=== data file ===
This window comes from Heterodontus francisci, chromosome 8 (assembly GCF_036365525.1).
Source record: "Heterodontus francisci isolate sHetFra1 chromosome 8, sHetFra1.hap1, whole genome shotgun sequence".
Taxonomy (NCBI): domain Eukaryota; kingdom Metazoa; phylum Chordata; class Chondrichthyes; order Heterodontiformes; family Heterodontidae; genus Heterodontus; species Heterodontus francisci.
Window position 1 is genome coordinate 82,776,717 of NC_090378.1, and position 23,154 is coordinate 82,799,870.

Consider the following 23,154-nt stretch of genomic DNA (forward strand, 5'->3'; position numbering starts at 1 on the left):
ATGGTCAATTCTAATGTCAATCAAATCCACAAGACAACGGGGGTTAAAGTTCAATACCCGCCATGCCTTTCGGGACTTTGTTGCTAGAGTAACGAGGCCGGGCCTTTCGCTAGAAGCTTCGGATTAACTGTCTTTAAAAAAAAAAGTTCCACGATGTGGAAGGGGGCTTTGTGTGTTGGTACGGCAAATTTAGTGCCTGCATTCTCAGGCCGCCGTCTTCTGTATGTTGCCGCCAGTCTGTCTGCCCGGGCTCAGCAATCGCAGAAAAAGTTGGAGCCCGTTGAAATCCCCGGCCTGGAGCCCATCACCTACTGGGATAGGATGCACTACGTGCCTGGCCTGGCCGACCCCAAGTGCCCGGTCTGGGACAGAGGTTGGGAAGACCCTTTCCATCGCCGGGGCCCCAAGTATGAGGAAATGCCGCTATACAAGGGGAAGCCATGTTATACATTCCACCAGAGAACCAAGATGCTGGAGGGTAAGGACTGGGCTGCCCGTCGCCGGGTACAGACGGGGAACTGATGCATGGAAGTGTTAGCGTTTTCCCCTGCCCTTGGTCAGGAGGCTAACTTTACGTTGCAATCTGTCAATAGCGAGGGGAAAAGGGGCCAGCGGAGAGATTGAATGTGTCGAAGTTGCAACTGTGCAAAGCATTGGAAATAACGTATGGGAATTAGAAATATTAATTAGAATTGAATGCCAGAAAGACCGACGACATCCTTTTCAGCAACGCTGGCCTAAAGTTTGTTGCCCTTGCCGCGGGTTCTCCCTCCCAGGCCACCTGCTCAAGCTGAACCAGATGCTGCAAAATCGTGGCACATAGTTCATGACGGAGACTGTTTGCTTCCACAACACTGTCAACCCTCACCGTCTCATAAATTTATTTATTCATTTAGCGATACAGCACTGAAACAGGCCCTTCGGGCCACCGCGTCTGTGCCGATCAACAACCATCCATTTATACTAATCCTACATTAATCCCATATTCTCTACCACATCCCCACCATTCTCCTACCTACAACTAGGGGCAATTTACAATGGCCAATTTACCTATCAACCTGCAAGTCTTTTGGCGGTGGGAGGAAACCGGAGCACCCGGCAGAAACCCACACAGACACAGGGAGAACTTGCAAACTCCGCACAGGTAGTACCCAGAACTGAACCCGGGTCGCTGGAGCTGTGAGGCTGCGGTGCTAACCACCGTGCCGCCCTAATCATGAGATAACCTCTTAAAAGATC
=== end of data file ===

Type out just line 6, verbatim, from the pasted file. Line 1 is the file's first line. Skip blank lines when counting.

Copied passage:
ATGGTCAATTCTAATGTCAATCAAATCCACAAGACAACGGGGGTTAAAGTTCAATACCCGCCATGCCTTTCGGGACTTTGTTGCTAGAGTAACGAGGCCGGGCCTTTCGCTAGAAGCTTCGGATTAACTGTCTTTAAAAAAAAAAGTTCCACGATGTGGAAGGGGGCTTTGTGTGTTGGTACGGCAAATTTAGTGCCTGCATTCTCAGGCCGCCGTCTTCTGTATGTTGCCGCCAGTCTGTCTGCCCGGGCTCAGCAATCGCAGAAAAAGTTGGAGCCCGTTGAAATCCCCGGCCTGGAGCCCATCACCTACTGGGATAGGATGCACTACGTGCCTGGCCTGGCCGACCCCAAGTGCCCGGTCTGGGACAGAGGTTGGGAAGACCCTTTCCATCGCCGGGGCCCCAAGTATGAGGAAATGCCGCTATACAAGGGGAAGCCATGTTATACATTCCACCAGAGAACCAAGATGCTGGAGGGTAAGGACTGGGCTGCCCGTCGCCGGGTACAGACGGGGAACTGATGCATGGAAGTGTTAGCGTTTTCCCCTGCCCTTGGTCAGGAGGCTAACTTTACGTTGCAATCTGTCAATAGCGAGGGGAAAAGGGGCCAGCGGAGAGATTGAATGTGTCGAAGTTGCAACTGTGCAAAGCATTGGAAATAACGTATGGGAATTAGAAATATTAATTAGAATTGAATGCCAGAAAGACCGACGACATCCTTTTCAGCAACGCTGGCCTAAAGTTTGTTGCCCTTGCCGCGGGTTCTCCCTCCCAGGCCACCTGCTCAAGCTGAACCAGATGCTGCAAAATCGTGGCACATAGTTCATGACGGAGACTGTTTGCTTCCACAACACTGTCAACCCTCACCGTCTCATAAATTTATTTATTCATTTAGCGATACAGCACTGAAACAGGCCCTTCGGGCCACCGCGTCTGTGCCGATCAACAACCATCCATTTATACTAATCCTACATTAATCCCATATTCTCTACCACATCCCCACCATTCTCCTACCTACAACTAGGGGCAATTTACAATGGCCAATTTACCTATCAACCTGCAAGTCTTTTGGCGGTGGGAGGAAACCGGAGCACCCGGCAGAAACCCACACAGACACAGGGAGAACTTGCAAACTCCGCACAGGTAGTACCCAGAACTGAACCCGGGTCGCTGGAGCTGTGAGGCTGCGGTGCTAACCACCGTGCCGCCCTAATCATGAGATAACCTCTTAAAAGATC